The challenges ahead for the ANC are daunting. The ruling party made many promises to the electorate during the campaign. If they are not implemented before the next elections, the electorate will be less than forgiving. The ANC's platform included pledges to eliminate poverty, create jobs and speed up economic empowerment of the blacks. Under apartheid, the black majority was denied education and economic opportunities. Because of racial segregation, the vast majority of blacks live in poverty 10 years after liberation. Blacks are still deprived of their land. Fifty per cent of the land was to have been transferred to black ownership after the collapse of apartheid. So far, less than 3 per cent has been transferred. According to government figures, 1.8 million hectares of land has been distributed to 1,34,478 black households since 1994. It was the "land issue" that triggered the political turmoil in neighbouring Zimbabwe. A group called the Landless People's Movement had called for a boycott of the recent elections to highlight the need to rectify the racial imbalance in the ownership of land in South Africa.

ANC members celebrate in Johannesburg the party's victory.-ALEXANDER JOE/ AFP

Although blacks now fill more than 70 per cent of the government jobs, their stake in the private sector is still very limited. The black majority only holds 4 to 6 per cent equity on the Johannesburg Stock Exchange. Jeff Radebe, the Minister for Public Enterprise, has spoken about the urgent need to "de-racialise the economy". The government has announced that it will spend the equivalent of $2.3 billion to promote "black empowerment". Most of those who are unemployed are blacks. The white minority has already started raising the bogey of "reverse discrimination". South Africa's last President under apartheid, F. W. de Klerk, is among the critics. "The black empowerment legislation has caused growing concern among minorities and raised fears of reverse discrimination," Klerk told the South African media recently.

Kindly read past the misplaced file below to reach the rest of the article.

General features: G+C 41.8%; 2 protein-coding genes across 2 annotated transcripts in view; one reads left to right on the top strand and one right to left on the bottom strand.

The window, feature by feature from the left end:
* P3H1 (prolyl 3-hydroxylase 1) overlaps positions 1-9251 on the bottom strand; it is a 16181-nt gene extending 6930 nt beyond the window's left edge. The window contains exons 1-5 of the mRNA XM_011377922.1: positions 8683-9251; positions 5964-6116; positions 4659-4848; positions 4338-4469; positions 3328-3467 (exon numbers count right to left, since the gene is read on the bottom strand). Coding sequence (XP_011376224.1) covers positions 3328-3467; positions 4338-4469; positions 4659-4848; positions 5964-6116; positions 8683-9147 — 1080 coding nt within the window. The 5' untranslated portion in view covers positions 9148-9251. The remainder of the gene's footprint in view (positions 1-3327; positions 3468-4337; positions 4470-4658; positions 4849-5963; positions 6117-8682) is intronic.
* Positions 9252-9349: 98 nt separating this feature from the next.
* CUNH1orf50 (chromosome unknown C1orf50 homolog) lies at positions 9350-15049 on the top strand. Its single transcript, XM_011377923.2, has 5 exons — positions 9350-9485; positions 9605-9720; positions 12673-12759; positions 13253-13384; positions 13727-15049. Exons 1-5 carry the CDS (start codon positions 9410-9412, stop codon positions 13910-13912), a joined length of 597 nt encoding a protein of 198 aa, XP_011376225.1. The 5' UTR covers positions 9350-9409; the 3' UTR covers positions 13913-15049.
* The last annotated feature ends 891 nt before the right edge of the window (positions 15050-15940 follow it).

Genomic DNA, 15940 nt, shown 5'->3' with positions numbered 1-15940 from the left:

Two other laws that have been enacted by the South African government as part of its empowerment policies are the Mining Charter and the Financial Services Charter. The aim is to give blacks control of about 25 per cent of these two sectors within the next decade.

The major achievement of the past 10 years has been the consolidation of democracy and the success of the reconciliation process. "Post-apartheid South Africa has taught all of us that even those who are made into the worst enemies, creating a situation in which some are brutalised and dehumanised, can overcome the trauma of such a tragedy and the compulsion towards vengeance through a genuine process of reconciliation," said Salim Ahmad Salim, former Secretary-General of the Organisation of African Unity and a senior African statesman. He told the media in Pretoria that the South African example had "empowered and inspired the African people".